We are seeing an increase of something that we find disturbing on many levels: self-created licenses for content.
The reasons we find these licenses is disturbing are many: in general, content creators are not lawyers, nor do they seek legal counsel in developing their license agreements. These agreements are often poorly framed or worded. The agreements do not indicate what legal jurisdiction and what laws of what country govern them. And, scariest of all, some of these licenses attempt to ‘reverse engineer’ previous licensing agreements.
Any software developer will understand why licenses cannot be changed after something has been issued. Others will have used that original bit of code issued under one license, which has its own unique set of requirements and restrictions. These users may have even created a product that incorporates the original bit of code. If coders were allowed to change their original license terms, that means that anything created with that original bit of code would also be subject to these new terms, which might be more restrictive than the initial license agreement. Trouble, heartache and grief and legal strife lies that way, and so once something has been released under one license, that is the license that governs its use for all time.
Likewise, content creators can’t change their license terms after the fact. We see this increasingly with content creators who have been developing for Second Life®, where they are suddenly changing their terms of agreement for previous purchasers. Unfortunately, licensing doesn’t work that way. If you license content under one agreement, you cannot legally to make a unilateral change in the licensing agreement unless you have included language to this effect in the original license.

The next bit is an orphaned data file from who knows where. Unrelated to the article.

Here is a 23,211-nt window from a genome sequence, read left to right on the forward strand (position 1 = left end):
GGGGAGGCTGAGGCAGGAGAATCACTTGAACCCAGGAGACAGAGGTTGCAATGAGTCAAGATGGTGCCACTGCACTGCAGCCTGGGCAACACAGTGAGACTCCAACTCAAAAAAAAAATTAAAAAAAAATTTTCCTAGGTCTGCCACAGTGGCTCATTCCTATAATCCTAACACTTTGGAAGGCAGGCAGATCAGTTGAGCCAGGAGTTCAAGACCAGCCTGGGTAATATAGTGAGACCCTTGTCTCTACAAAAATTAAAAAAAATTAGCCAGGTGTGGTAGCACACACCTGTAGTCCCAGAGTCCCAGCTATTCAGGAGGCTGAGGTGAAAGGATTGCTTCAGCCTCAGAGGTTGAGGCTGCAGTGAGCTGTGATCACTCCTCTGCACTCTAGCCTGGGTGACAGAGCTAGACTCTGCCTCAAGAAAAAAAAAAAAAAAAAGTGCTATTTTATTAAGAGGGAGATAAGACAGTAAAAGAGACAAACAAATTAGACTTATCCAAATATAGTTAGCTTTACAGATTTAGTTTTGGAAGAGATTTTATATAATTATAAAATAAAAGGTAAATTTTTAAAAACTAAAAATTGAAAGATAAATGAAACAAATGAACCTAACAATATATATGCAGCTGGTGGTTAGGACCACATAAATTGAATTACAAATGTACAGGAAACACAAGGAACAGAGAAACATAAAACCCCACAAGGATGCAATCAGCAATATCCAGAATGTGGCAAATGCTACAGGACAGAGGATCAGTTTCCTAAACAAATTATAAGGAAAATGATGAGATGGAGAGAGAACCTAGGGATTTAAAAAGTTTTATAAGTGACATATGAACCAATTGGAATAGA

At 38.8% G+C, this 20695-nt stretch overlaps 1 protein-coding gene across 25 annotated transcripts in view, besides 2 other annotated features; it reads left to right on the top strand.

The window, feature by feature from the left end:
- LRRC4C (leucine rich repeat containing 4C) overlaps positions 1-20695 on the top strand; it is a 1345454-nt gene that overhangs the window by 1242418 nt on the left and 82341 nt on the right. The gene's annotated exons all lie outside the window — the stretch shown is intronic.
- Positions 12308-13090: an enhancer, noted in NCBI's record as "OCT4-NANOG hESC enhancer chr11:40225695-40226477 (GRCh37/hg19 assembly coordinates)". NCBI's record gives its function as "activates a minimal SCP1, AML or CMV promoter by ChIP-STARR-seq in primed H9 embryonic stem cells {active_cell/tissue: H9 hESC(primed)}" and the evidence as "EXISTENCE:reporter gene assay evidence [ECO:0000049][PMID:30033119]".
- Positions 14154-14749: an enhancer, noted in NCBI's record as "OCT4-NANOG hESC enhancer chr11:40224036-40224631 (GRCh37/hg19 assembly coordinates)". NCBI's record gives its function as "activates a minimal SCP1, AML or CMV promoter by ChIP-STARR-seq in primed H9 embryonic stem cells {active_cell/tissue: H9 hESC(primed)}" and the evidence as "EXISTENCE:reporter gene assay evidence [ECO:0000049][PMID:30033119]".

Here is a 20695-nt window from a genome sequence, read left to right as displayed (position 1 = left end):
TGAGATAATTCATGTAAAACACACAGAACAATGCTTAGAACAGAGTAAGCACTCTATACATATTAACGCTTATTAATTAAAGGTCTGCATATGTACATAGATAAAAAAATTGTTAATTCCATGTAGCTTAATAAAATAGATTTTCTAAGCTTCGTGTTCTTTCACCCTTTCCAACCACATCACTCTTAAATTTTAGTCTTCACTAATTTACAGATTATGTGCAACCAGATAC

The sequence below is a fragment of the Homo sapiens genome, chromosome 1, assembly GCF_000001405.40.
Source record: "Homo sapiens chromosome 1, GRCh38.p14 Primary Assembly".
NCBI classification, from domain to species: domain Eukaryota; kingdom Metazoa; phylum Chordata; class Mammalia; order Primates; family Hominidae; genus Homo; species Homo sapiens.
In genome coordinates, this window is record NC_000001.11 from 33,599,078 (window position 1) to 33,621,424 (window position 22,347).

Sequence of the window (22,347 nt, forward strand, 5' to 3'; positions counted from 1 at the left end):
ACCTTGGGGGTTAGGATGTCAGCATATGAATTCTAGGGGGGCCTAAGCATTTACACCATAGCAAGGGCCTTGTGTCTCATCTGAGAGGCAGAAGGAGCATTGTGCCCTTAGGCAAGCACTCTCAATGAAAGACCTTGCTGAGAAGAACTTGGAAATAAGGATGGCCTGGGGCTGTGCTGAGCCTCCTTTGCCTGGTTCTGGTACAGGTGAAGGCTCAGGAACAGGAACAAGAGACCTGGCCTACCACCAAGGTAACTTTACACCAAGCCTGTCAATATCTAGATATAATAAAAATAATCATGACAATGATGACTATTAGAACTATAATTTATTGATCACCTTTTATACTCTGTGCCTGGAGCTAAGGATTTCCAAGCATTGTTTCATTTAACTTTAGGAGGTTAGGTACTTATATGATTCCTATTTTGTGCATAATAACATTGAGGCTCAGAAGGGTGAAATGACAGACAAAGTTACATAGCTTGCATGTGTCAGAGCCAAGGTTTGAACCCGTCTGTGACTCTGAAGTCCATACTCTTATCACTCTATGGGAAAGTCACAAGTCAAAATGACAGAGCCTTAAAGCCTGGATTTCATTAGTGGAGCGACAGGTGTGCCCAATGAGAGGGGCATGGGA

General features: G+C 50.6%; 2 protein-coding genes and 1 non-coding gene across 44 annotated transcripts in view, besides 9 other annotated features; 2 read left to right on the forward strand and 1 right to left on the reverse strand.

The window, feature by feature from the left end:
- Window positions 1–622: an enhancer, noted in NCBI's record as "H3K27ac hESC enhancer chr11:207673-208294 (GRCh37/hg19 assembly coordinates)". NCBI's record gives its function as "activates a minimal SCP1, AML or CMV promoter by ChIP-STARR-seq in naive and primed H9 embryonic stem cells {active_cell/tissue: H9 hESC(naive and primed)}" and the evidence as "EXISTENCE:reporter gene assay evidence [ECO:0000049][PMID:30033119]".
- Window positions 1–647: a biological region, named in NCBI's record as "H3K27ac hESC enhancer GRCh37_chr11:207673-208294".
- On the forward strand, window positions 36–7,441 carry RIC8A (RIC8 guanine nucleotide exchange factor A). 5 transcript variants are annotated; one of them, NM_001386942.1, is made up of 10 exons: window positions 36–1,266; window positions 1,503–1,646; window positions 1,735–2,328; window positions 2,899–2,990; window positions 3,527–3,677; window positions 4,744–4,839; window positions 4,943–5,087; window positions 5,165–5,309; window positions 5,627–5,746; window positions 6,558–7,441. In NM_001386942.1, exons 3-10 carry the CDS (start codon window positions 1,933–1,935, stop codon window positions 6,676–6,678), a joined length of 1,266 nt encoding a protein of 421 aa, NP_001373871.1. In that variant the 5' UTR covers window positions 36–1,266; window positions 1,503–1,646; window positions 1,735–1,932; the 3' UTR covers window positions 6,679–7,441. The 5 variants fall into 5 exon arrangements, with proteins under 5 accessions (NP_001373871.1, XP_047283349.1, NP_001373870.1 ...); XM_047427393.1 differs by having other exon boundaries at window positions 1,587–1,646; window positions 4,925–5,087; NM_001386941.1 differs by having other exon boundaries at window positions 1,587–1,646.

It’s just like the coders with their software licenses: if they were allowed to change the license type, that change would create a legal and administrative nightmare and no one would use their code as a result. Users would be afraid to, since they wouldn’t know if they had to try to track everywhere that code was used, in what products, and how the licensing might change the usefulness and applicability.
Since most of these licenses are not developed by actual lawyers, but by the content creators themselves, those agreements are missing certain critical and important terms…such as a clause enabling the content creator to make changes to the licensing agreement at will with appropriate notification to purchasers of that content going forward.
We have been working with a team of American Bar Association lawyers for the past 18 months, developing legal templates that content creators will be able to use as a ‘jumping off’ point for their own agreements. These agreements are only suitable for organizations or individuals who are based in the United States, and of course, legal counsel should be sought to help further develop them. Towards the end of October, we will be publishing these legal templates for content creators to use in developing their own legal agreements for licensing.
We will also be publishing our legal primer for content creators, which is intended to help content creators navigate the murky waters of content creation and licensing for OpenSim-based worlds.